What's the Difference Between Zucchini and Yellow Squash?

What's the Difference Between Zucchini and Yellow Squash?

192b4b2e2dd5371bcaa8301841ec50f4d8a6e2bb?w=240&h=240&fit=crop
Sheela Prakash
Jul 23, 2016
(Image credit: Shutterstock: zigzag mountain art)

The term "summer squash" is thrown around quite a lot this time of year. It encompasses both zucchini and yellow squash, so it's understandable why so many assume that the two are exactly the same except for the shade of their skin. That's actually not true. Here's what you need to know about how they differ.

The Difference Between Zucchini and Yellow Squash

Besides the color, the main difference between the two vegetables is the shape. Zucchini is straight, while yellow squash has a fat bottom and tapers towards the neck. Yellow squash can also have more seeds in its flesh. Flavor-wise, both are mild-tasting with a hint of vegetable sweetness.

Zucchini

Also known as courgette, zucchini classically has a deep green skin and soft white flesh. Other varieties of zucchini exist, however, that make the matter a little more confusing — there's a golden zucchini variety that has a yellow skin and is a bit sweeter than green zucchini.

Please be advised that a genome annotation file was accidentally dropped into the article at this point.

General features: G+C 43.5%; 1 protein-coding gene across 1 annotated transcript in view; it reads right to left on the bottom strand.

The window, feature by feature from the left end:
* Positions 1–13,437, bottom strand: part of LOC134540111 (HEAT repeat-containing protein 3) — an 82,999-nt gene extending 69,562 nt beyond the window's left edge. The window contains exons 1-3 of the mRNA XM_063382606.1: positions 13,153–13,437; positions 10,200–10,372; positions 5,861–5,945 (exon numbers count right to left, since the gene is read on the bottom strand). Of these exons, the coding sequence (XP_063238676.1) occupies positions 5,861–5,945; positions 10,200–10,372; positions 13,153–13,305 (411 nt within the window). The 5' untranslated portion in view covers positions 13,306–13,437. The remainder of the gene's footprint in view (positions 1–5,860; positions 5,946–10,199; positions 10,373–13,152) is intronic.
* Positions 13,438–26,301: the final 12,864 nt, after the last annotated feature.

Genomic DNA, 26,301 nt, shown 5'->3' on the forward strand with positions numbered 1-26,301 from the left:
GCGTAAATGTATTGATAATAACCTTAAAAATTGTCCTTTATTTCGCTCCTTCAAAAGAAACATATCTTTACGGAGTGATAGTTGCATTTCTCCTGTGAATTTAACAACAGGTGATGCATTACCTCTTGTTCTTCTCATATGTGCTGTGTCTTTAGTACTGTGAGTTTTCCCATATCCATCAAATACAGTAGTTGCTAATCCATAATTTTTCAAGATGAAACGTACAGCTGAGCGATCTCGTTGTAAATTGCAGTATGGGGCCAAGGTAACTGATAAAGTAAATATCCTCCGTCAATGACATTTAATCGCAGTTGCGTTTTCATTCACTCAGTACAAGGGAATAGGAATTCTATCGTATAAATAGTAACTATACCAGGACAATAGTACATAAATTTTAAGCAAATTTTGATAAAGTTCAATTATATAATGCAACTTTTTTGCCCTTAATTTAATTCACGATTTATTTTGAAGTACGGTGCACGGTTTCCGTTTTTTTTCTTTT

Yellow Squash

The easiest way to distinguish yellow squash, even beyond its color, is its shape. Yellow squash has a fat bottom and tapers towards the neck; unlike zucchini, which is straight throughout. Some yellow squash can even curve at the neck. It has the same creamy white flesh as zucchini and is often larger with more seeds. Smaller, and therefore younger, yellow squash tend to have less seeds, so it's best to choose those when possible.

Both zucchini and yellow squash can be used interchangeably in recipes and in combination with each other. Try swapping in yellow squash in your favorite zucchini bread recipe or spiralizing both for a colorful bowl of vegetable noodles.

More posts in Word of Mouth
You are on the last post of the series.
Created with Sketch.